So, is this how it would happen today? Just doesn't seem to have the same a-peel!!


Thursday, February 7, 2013

October Baby

As the curtain rises, Hannah hesitantly steps onto the stage for her theatrical debut in college. Yet before she can utter her first lines, Hannah—unscripted—collapses in front of the stunned audience.
After countless medical tests, all signs point to one underlying factor: Hannah’s difficult birth. This revelation is nothing compared to what she then learns from her parents: she was actually adopted … after a failed abortion attempt.
Bewildered, angered, and confused, Hannah turns for support to Jason, her oldest friend. Encouraged by his adventurous spirit, Hannah joins his group of friends on a Spring Break road trip, embarking on a journey to discover her hidden past … and find hope for her unknown future.
In the midst of her incredible journey, Hannah finds that life can be so much more than what you have planned. (Jon Erwin)

October Baby (directed by Andy and Jon Erwin) is an interesting film from several viewpoints. I got stuck more on the element of it being a surprise to Hannah (Rachel Hendrix) that she was adopted. I can't imagine with-holding that type of information. So, I can understand why Hannah would feel that her life was based on a lie and be angry with her parents (John SchneiderJennifer Price) . As secrets are unveiled, the lives of each of the people involved in this film do appear to be happier and more fulfillment found...when they were forgiven by others or by themselves.

I am pro-life and I believe life begins at conception. I am appalled at people who can wait further along in a pregnancy to abort a child. I cannot begin to imagine how Hannah felt when she learned that her mom (Shari Rigby) tried to abort her, and then abandoned her after she survived. The trauma of the nurse (Jasmine Guy) when she realized that she had fallen for the lie that a fetus is merely a blob of tissue shows that abortion affects more than just mother and child, but others involved in the process.

Another element of the film I liked was the endearing and enduring friendship Hannah had with Jason (Jason Burkey). I appreciated that that there was not a forced romantic relationship feel to the film, but that we did see the friendship slowly becoming a romance. I thought the elements of friendship, faith, and forgiveness combined well together to make a film that sent out a powerful message.

Tuesday, February 5, 2013

Blue Like Jazz dvd

Disenchanted by the church and his devout Christian mother, 19 year-old Donald escapes Texas for the liberal Northwest and attends Reed College at the urging of his secular father. At Reed College, Don finds that his classmates, from all walks of life, are more anti-religious and anti-everything than he was prepared for. In an attempt to fit in, and more importantly, in an attempt to find himself, Don joins an activist group which forces him to question what he really believes in. (from IMDb)  It has a great cast, including stars Marshall Allman, Claire Holt, Justin Welburn, and Tania Raymonde. The screenplay was written by Donald Miller (book and film), Ben Pearson, and Steve Taylor (who also directed.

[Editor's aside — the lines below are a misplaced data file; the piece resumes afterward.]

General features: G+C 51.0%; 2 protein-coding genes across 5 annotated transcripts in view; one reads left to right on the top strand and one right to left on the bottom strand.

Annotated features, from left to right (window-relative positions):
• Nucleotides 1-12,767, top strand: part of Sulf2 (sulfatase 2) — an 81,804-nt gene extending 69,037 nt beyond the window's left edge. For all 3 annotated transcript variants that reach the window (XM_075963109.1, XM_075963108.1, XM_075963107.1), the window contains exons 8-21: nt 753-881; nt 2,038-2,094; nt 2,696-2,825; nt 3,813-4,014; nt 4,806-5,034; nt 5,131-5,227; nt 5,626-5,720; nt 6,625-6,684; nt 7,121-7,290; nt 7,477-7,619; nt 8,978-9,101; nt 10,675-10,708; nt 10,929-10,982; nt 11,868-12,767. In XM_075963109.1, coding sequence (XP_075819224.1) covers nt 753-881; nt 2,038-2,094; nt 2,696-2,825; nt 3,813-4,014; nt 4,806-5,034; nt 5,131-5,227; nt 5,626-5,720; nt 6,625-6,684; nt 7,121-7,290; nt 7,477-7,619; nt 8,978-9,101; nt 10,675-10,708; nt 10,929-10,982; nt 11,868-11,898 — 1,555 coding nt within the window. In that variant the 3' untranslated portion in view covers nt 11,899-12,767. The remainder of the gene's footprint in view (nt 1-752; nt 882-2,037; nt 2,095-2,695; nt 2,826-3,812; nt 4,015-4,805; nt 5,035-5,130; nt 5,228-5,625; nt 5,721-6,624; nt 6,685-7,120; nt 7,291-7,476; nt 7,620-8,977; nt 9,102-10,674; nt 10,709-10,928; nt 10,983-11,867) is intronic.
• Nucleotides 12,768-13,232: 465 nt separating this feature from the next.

Blue Like Jazz explores the spiritual journey of Don Miller as he flees his conservative, evangelical roots in Texas for the Godless environment of Reed College in Oregon. Very loosely based on the semi-autobiographical book of the same name, I honestly don't know what is fact and what is fiction, but the theme of the film resonated with me more than I expected. I never rebelled or ran quite as far as the main character, but even now there are times when the urge to fit in with others overrides my true feelings. There have definitely been times when being thought cool by others was such a heady feeling that I let it take over.

If you are offended by some vulgar language (*not obscene or profane), this may not be the film for you. There are attacks on Christianity (especially the hypocrisy of some believers) in the film, but I felt it was realistically portrayed. Not everyone embraces Christianity, and all Christians fail on one level or another. This is a rebellion of long-held childhood beliefs and an exploration of other points of view. All was not resolved in the end, but it was a satisfying ending as Don realized his faith had been more about the rituals than the relationship with Jesus. The final scene left me evaluating my own walk with Christ, and I believe that is something we should all do from time to time. I love the lines from Come Thou Fount Of Every Blessing, "Prone to wander, Lord, I feel it, Prone to leave the God I love;" They are so true of me, but I feel that, like Don discovered, Jesus will lead each of us who are honestly seeking right back to Him.

I would not recommend this film for children and younger teens...or those who prefer the more bland Christian films. I really liked it a lot.